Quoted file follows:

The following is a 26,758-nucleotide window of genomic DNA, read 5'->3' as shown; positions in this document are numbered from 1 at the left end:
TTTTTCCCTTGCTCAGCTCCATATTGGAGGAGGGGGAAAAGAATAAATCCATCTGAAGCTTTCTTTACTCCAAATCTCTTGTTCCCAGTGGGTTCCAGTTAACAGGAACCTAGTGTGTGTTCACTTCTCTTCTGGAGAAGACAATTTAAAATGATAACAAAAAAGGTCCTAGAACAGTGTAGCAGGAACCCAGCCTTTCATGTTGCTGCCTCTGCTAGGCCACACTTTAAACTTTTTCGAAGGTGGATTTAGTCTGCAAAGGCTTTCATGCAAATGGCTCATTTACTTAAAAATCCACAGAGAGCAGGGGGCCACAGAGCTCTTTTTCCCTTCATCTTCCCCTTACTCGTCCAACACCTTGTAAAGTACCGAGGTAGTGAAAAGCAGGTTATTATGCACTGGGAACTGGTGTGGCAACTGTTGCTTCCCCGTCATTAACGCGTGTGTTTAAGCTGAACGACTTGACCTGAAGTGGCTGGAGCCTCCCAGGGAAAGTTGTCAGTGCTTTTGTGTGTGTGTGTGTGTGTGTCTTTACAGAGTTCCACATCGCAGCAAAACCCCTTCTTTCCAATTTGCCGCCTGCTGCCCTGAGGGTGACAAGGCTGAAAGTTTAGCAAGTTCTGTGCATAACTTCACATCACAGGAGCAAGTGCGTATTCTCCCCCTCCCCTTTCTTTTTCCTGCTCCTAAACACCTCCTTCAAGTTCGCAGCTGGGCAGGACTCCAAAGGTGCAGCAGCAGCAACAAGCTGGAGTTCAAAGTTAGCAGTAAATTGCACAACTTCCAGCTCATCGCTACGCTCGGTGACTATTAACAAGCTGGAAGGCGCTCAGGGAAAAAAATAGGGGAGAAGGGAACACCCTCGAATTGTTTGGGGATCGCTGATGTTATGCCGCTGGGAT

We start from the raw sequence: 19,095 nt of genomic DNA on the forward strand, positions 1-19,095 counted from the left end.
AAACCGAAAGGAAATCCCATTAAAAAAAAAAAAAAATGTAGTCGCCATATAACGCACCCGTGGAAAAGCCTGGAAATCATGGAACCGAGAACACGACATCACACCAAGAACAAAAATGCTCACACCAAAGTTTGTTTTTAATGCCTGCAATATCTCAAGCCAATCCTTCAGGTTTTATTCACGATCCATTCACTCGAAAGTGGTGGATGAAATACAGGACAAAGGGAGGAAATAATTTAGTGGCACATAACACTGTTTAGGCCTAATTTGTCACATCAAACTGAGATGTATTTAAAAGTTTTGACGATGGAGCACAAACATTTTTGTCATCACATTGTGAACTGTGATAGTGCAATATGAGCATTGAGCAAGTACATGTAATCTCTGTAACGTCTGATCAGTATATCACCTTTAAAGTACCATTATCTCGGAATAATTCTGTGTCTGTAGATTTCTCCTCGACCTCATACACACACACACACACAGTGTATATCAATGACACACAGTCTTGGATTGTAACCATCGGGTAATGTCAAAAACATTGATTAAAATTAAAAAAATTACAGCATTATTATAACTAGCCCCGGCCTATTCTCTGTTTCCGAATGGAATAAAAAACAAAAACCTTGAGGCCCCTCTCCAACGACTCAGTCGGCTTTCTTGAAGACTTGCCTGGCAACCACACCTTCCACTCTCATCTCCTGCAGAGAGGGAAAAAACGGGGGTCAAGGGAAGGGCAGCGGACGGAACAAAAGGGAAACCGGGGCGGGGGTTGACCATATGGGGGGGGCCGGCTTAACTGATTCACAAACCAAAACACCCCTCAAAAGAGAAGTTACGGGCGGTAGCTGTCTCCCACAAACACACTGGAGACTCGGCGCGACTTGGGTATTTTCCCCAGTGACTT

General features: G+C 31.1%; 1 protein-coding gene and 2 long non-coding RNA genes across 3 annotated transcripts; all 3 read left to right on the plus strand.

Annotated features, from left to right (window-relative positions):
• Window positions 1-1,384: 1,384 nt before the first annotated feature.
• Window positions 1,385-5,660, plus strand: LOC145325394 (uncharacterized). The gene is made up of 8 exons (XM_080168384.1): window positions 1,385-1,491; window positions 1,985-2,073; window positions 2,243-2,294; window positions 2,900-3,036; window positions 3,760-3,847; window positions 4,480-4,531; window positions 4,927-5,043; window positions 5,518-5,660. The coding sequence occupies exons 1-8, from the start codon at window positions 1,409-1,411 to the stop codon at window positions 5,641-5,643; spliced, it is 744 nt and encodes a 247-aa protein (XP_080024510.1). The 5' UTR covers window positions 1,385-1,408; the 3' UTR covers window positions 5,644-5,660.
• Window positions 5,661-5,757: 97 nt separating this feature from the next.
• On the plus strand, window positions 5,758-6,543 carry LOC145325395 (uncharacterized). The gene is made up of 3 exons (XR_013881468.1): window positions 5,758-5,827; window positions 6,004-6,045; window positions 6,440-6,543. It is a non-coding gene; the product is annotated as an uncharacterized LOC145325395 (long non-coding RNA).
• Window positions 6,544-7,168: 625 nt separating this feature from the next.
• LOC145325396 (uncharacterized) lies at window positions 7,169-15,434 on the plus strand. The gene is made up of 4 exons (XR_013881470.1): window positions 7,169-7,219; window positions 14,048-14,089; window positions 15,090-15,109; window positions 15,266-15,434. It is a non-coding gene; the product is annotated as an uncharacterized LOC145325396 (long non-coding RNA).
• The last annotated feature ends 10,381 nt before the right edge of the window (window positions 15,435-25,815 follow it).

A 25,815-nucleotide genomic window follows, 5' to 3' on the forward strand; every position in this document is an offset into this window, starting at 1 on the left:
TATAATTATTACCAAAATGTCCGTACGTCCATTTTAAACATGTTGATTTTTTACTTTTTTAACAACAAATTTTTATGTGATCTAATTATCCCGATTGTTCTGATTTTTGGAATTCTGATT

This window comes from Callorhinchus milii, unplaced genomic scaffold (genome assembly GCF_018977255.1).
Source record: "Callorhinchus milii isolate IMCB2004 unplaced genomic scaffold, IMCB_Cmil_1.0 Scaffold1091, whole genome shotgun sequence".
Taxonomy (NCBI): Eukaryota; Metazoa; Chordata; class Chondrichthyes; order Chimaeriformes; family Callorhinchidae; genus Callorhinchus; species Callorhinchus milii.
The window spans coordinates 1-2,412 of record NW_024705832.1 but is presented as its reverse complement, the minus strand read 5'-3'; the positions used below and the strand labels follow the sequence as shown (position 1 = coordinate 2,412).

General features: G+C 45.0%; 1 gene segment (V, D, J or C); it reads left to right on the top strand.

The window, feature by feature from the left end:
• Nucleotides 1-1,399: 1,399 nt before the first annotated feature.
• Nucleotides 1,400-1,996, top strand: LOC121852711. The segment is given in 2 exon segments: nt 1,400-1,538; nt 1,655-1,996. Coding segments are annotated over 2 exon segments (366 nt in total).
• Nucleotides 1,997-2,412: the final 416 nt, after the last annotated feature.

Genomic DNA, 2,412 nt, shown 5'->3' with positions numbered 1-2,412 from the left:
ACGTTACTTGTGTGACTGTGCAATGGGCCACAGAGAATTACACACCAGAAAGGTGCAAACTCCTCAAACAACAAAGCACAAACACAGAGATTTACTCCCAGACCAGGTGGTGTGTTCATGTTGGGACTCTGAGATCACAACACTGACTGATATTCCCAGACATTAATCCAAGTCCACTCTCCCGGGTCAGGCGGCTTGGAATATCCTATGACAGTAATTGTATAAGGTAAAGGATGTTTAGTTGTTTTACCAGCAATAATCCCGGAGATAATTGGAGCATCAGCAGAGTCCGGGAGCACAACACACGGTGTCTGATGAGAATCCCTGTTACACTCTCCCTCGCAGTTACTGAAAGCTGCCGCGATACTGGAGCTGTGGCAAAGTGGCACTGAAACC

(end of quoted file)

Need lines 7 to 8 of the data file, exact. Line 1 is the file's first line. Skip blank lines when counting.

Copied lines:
• Window positions 1-1,384: 1,384 nt before the first annotated feature.
• Window positions 1,385-5,660, plus strand: LOC145325394 (uncharacterized). The gene is made up of 8 exons (XM_080168384.1): window positions 1,385-1,491; window positions 1,985-2,073; window positions 2,243-2,294; window positions 2,900-3,036; window positions 3,760-3,847; window positions 4,480-4,531; window positions 4,927-5,043; window positions 5,518-5,660. The coding sequence occupies exons 1-8, from the start codon at window positions 1,409-1,411 to the stop codon at window positions 5,641-5,643; spliced, it is 744 nt and encodes a 247-aa protein (XP_080024510.1). The 5' UTR covers window positions 1,385-1,408; the 3' UTR covers window positions 5,644-5,660.